Wed | Aug 12, 2020

Job jitters - Sugar workers fear Appleton factory closure as company racks up losses

Published:Thursday | July 16, 2020 | 12:00 AMMark Titus/Gleaner Writer
Carrol Smith (left), his wife, Jennifer, and friend Bartley, all residents of Siloah, say Appleton Estate is the backbone of the economy of all the communities along the St Elizabeth sugar belt. The Smiths have been involved planting cane since 1961, a tradition in their family for generations.
Appleton Estate in St Elizabeth.
Appleton Estate in St Elizabeth.
The Reverend Lupert Mathison and wife, Margaret, of the Glad Tidings Church of the First Born have been serving the communities along the St Elizabeth sugar belt for approximately 30 years. They believe the closure of the Appleton sugar factory would spell devastation for many families who rely on the sugar industry to survive.
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Communities dependent on the Appleton Estate Sugar Factory in Siloah, St Elizabeth, are facing an uncertain future following news that the J. Wray & Nephew Ltd- owned facility will end production of the sweetener because of heavy losses during the 2019-2020 crop year.

J. Wray & Nephew Ltd has pointed to sustained losses in sugar production and the impact of the global coronavirus pandemic, which has resulted in the closure of bars and other routes-to-market, on its bottom line.

“The negative impact of the novel coronavirus (COVID-19) on the commercial operations of J. Wray & Nephew Ltd, coupled with sustained losses from its sugar business, has forced the company into consultation about the future of the Appleton Sugar operations in St Elizabeth,” the company stated.

“The company is reporting significant losses from its 2020 cane and sugar production. This is not an anomaly as Appleton Estate has sustained heavy sugar losses for well over a decade.”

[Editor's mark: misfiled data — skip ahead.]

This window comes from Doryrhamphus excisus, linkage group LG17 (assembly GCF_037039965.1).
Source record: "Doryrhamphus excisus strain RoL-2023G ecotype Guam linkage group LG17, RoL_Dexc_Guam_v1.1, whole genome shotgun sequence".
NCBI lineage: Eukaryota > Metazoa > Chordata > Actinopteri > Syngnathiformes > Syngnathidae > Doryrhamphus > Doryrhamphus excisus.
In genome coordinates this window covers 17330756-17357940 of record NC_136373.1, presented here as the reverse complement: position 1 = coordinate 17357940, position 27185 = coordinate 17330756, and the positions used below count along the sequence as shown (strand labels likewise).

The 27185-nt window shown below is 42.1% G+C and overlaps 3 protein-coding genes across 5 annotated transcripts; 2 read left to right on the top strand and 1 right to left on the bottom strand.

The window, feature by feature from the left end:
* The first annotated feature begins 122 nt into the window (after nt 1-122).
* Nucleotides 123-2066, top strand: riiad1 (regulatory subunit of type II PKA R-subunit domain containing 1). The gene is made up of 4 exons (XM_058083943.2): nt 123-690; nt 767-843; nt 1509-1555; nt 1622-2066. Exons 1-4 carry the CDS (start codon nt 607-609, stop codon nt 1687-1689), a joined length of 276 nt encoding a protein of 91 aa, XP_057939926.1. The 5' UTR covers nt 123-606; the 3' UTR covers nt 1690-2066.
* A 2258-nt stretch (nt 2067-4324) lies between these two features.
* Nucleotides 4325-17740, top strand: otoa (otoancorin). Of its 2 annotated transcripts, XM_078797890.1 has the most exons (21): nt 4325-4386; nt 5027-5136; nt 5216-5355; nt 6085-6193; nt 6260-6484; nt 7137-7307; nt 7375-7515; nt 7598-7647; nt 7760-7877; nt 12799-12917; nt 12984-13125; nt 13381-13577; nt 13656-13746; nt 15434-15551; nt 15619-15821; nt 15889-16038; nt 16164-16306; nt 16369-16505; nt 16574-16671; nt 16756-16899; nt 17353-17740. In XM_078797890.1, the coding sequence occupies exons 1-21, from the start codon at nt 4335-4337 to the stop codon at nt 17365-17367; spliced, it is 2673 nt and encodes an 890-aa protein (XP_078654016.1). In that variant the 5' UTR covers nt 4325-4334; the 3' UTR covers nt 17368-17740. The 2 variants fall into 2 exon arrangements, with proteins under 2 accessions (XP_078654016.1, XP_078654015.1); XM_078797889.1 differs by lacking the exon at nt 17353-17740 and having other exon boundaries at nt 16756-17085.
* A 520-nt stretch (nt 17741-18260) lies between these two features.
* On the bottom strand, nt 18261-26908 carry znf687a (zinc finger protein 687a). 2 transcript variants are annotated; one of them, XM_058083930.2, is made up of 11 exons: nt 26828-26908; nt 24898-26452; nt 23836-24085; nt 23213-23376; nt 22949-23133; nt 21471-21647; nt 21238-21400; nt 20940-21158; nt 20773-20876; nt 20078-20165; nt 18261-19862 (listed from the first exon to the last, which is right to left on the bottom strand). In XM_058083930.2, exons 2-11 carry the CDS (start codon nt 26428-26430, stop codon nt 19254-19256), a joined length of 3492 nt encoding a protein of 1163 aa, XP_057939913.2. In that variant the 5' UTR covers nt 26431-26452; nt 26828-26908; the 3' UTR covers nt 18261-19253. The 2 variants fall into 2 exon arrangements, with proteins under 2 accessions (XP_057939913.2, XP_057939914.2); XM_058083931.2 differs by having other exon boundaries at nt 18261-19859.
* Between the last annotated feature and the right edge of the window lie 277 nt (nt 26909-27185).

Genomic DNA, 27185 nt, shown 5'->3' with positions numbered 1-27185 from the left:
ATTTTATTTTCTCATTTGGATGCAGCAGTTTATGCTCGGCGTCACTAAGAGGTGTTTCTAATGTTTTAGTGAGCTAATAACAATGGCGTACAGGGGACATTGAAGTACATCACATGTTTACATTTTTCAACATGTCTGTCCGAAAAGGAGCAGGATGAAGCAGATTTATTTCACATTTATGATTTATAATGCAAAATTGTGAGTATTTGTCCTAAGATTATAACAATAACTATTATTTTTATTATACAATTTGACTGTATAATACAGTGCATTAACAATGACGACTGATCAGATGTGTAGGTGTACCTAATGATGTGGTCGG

“The losses on sugar have become unsustainable, given the company’s tightening fiscal situation,” the rum producer added.

However, executives of the St Elizabeth chapter of the All Island Jamaica Cane Farmers Association (AIJCFA), who represent more than 300 suppliers of raw material to the factory, said that they were advised in a meeting on Wednesday that the factory was closing and that the company would subsidise the transportation of cane to Frome Estate in Westmoreland.

“They told us that the factory is closing, but while we are disappointed, we are glad that our cane can be sold elsewhere,” said a key executive who has been growing cane from the 1980s. “Our intention is to close, as of now ... were the exact words said to us.”

Appleton, Pan Caribbean Sugar Company, and Worthy Park Estate churned a combined 43,000 tonnes of the sweetener for the 2019-2020 sugar crop year, with the St Elizabeth-based factory contributing just over 11,000 tonnes.

“Everything mi have come from cane,” said 59-year-old Siloah resident Carrol Smith on Wednesday. “I make most o’ my money out of cane. It give me everything I have, and school mi five pickney dem, so if Appleton close now, is like my life support gone.”

“In fact, if Appleton close now, the community dead like dog,” said Smith, adding that her parents both worked cane to sustain their livelihood.

For the Reverend Lupert Mathison, pastor of the Glad Tidings Church of the First Born in Siloah, speculation has been swirling for several days and has sent jitters throughout the communities that he has been serving for three decades.

“If that should happen, it would be devastating for many families who are already finding it challenging to survive due to the COVID-19 pandemic, so we pray that it is not true,” he said.

However, Allan Rickards, the immediate past chairman of the AIJCFA, said the imminent closure was confirmed to him by a government official.

“The whole way Appleton Campari has gone about this has been very distasteful, and, in many ways, disrespectful to this country,” said Rickards. “Appleton is not a silo entity. Appleton is a national entity, and if the sugar part of its operation is to be closed under any circumstances, that is a matter that they ought to have discussed with the minister of agriculture.”

According to Rickards, the factory has struggled to return to its years of efficient production since it was ordered closed for environmental issues in 2016 and has been plagued by an abysmal conversion rate, moisture issues, a lower percentage extraction from sugar in the cane received, and challenges with boilers.

“Appleton has been disrespectful in this exercise, especially when you consider their importance to this country,” Rickards added.

The Gleaner also understands that the Sugar Industry Authority has since written to the company for clarification, while reminding it that the regulations require that a one-year notice be given before the closure of a factory.

In its press release issued on Wednesday, J. Wray & Nephew said it would commence consultation with unions and other stakeholders on the way forward.

mark.titus@gleanerjm.com